This is the tale of a website.

In Q2 of 2017, I got tired of updating and exporting annoyingly large PDF files of the Adaptiva brand guidelines, so I decided to hop on the Github Pages train and put all that documentation online.

Of course, once I started coding, I couldn't stop and ended up creating a full-on website and blog for my team, the Adaptiva Design Lab.

The Purpose

Aside from being really fun to make, the website serves two purposes:

  1. House Adaptiva brand assets and guidelines for public distribution
  2. Provide information and updates on the Design Lab's activities to educate both internal and external parties of my team's value

Putting guidelines and assets in an online location, easily accessible from any device would go a long way toward making sure our staff and vendors stay current on the brand.

And making our brand assets (logos, product logos, type faces, etc.) available for download in multiple formats and resolutions should help our employees from finding some deprecated file off Google Images

The Design

I chose to really push the envelope on the visual design here. Since the site is built on a very simple framework we've been putting together in-house, I thought it'd be fun to see how flexible our system really was.

Adaptiva Design Lab Homepage

Abstract, asymmetrical layouts are the name of the game here.

Adaptiva Design Lab Homepage

Our system utilizes a 12-column grid, so I basically just pushed everything around on the grid until it looked awesome.

Adaptiva Design Lab Homepage
Adaptiva Design Lab Homepage

I wanted this site to be somewhat device agnostic — or at least I wanted it to feel that way to the user. I opted to go with a toggled, mobile-style navigation on all devices.

Adaptiva Design Lab Homepage

The guidelines page on the site features a nice little collapsible side nav.

Adaptiva Design Lab Homepage
Adaptiva Design Lab Homepage

The side nav moves underneath the banner on mobile devices, but maintains the same functionality.

Adaptiva Design Lab Homepage

The brand assets page was designed to be as straight forward as possible, unlike the rest of the site. I mean, I got my abstract fix from the banner at the top, but otherwise, it's a giant grid with labels and little buttons.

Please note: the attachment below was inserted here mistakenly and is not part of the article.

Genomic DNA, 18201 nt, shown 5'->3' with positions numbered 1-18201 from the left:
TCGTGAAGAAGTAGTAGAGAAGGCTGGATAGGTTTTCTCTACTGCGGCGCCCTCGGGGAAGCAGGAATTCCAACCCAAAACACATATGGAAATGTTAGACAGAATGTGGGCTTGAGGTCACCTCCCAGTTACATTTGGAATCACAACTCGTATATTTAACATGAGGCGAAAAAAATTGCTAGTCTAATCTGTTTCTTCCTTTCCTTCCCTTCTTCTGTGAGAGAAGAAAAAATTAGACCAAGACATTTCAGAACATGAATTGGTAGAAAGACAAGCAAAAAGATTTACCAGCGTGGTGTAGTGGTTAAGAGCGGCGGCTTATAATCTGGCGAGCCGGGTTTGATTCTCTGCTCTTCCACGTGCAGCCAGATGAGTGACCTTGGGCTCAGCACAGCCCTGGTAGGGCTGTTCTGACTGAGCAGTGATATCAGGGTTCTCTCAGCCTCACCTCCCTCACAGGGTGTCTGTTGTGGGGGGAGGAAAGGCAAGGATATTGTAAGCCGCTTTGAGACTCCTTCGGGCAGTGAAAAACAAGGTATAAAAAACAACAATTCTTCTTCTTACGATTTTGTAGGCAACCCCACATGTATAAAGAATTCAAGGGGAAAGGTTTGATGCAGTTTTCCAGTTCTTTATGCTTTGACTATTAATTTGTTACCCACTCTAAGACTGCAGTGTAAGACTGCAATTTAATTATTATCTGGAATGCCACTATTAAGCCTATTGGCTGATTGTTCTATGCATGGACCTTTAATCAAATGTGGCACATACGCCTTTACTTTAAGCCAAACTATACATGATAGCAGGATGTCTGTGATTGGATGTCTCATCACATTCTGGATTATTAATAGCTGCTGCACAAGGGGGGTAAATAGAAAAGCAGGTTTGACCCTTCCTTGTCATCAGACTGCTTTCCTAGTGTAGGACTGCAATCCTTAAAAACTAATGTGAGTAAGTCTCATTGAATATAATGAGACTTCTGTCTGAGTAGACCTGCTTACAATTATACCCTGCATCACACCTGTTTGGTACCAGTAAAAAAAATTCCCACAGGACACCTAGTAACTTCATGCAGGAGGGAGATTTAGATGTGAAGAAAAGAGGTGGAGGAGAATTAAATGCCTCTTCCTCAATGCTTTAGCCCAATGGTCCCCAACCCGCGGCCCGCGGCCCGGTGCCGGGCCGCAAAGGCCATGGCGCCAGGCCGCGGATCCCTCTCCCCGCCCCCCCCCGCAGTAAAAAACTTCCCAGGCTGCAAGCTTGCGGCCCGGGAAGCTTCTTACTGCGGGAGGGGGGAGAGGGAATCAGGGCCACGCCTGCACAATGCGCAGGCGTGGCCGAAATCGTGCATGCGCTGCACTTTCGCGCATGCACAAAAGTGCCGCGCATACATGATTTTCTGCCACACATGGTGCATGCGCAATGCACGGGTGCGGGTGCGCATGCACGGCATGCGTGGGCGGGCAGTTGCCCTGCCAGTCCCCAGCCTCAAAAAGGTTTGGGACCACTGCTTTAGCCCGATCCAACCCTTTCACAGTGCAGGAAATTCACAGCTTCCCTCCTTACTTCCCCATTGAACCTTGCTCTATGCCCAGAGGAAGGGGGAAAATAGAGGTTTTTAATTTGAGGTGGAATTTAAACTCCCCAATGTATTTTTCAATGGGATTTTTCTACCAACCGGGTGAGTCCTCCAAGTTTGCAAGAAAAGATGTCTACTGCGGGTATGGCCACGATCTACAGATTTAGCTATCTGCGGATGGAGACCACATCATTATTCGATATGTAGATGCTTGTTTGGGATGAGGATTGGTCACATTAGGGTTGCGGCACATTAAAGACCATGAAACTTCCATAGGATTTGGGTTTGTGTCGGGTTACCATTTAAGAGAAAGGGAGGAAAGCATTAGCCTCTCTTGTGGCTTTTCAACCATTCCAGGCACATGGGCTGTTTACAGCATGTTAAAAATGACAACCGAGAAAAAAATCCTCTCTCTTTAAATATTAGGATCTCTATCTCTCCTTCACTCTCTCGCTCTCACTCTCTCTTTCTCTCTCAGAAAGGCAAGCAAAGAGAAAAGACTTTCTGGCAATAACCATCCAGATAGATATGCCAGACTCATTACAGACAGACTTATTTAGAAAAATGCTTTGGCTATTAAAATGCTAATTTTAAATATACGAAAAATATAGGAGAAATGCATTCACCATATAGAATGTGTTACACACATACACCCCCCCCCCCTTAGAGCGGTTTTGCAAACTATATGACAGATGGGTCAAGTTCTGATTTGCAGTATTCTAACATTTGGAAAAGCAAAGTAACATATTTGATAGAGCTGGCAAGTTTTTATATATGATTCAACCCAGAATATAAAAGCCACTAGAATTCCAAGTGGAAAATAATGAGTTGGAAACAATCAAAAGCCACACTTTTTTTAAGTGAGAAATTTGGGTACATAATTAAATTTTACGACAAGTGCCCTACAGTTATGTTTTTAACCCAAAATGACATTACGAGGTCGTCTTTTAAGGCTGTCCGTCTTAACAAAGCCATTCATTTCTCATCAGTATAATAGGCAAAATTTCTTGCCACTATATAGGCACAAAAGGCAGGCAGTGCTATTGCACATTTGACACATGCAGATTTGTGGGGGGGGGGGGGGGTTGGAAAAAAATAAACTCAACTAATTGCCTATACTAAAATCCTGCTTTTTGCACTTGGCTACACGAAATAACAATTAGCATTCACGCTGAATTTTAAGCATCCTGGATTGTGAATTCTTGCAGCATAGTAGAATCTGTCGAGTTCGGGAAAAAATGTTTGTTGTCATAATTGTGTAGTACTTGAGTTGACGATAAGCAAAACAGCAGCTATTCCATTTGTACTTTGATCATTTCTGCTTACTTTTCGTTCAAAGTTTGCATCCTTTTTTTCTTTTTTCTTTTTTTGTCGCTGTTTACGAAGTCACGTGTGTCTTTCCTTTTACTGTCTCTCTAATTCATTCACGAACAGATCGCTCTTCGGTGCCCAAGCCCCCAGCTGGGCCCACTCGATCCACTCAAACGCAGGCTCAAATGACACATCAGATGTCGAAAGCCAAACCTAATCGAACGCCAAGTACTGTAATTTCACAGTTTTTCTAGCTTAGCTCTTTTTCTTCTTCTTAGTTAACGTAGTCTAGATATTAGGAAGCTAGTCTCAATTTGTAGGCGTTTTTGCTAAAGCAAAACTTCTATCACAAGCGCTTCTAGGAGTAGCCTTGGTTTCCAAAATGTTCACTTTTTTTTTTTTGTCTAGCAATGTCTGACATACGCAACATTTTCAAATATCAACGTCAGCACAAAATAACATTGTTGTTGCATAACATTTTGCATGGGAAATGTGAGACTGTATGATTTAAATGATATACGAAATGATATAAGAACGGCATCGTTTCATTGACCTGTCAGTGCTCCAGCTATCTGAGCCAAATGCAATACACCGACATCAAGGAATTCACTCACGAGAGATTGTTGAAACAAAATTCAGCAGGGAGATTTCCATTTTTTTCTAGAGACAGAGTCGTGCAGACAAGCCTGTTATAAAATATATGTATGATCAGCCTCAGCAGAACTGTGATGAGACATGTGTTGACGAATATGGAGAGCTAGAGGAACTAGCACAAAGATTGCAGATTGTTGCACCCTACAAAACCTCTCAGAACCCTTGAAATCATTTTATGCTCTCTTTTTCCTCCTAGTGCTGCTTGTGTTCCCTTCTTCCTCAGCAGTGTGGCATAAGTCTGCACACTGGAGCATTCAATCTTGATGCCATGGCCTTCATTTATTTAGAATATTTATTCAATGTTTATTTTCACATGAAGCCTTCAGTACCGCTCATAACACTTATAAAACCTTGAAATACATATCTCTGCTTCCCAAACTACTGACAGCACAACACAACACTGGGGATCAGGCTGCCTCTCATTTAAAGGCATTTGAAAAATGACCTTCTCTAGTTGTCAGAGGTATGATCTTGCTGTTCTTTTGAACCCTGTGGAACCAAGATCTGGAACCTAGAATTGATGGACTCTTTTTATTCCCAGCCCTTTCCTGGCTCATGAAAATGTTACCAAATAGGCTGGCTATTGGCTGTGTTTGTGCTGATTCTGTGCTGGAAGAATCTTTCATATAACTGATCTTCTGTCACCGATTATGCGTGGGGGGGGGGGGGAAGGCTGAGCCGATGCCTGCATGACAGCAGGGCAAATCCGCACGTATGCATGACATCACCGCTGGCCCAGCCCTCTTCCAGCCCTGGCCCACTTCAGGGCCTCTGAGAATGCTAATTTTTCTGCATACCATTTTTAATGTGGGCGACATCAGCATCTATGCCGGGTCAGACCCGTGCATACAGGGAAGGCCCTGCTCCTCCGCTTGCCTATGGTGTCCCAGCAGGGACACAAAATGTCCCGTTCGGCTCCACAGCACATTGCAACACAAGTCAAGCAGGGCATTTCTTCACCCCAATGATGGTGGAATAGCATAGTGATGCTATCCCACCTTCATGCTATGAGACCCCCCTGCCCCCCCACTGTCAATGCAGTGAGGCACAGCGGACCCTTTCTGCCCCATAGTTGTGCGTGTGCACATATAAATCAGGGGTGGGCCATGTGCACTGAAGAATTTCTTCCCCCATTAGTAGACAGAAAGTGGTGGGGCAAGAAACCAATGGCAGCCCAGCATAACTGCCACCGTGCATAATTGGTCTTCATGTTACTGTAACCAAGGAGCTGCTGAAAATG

Each file has links to at least three different file formats, including vector.

At the end of each section is a "download all" button, just to make things even easier.

Adaptiva Design Lab blog post

I also created a full blog feature into the site, complete with authoring, featured posts, pagination, etc. Blog posts have featured images, which are used as hero banners for the post page itself.

Adaptiva Design Lab blog post

Authors have their own pages with bios and a list of their posts.

The Code

I had so. Much. Fun. Coding this website.

Like I mentioned before, I leveraged the Github Pages Jekyll-based platform to make this website, which is a web developer's dream compared to dealing with WordPress.

No servers to deal with, no server security issues too deal with, effortless local development, powerful templating and looping features, and all sorts of stuff.

I really like coding static based sites with Jekyll. Even this portfolio site is made with Jekyll.

Anyway, basically, the site is all HTML5, SCSS, and jQuery. I designed and coded the whole thing in about three weeks. I don't have that much more to say about the code (I mean, it works? lol), but if you want to get into it, check out the Github repo.

The Results

This isn't really the type of project with quantitative results, but awareness to these resources is on the rise in the company. More and more of our employees are starting to head there for branded assets for their PowerPoint presentations, as well as the color guidelines to keep super weird colors from showing up in company documents.

Maybe I'll do yearly updates on the design of this site to keep it on the cutting edge. I'm sure this design will look ridiculous to me in two years, but that's the fun of having access to source code, no?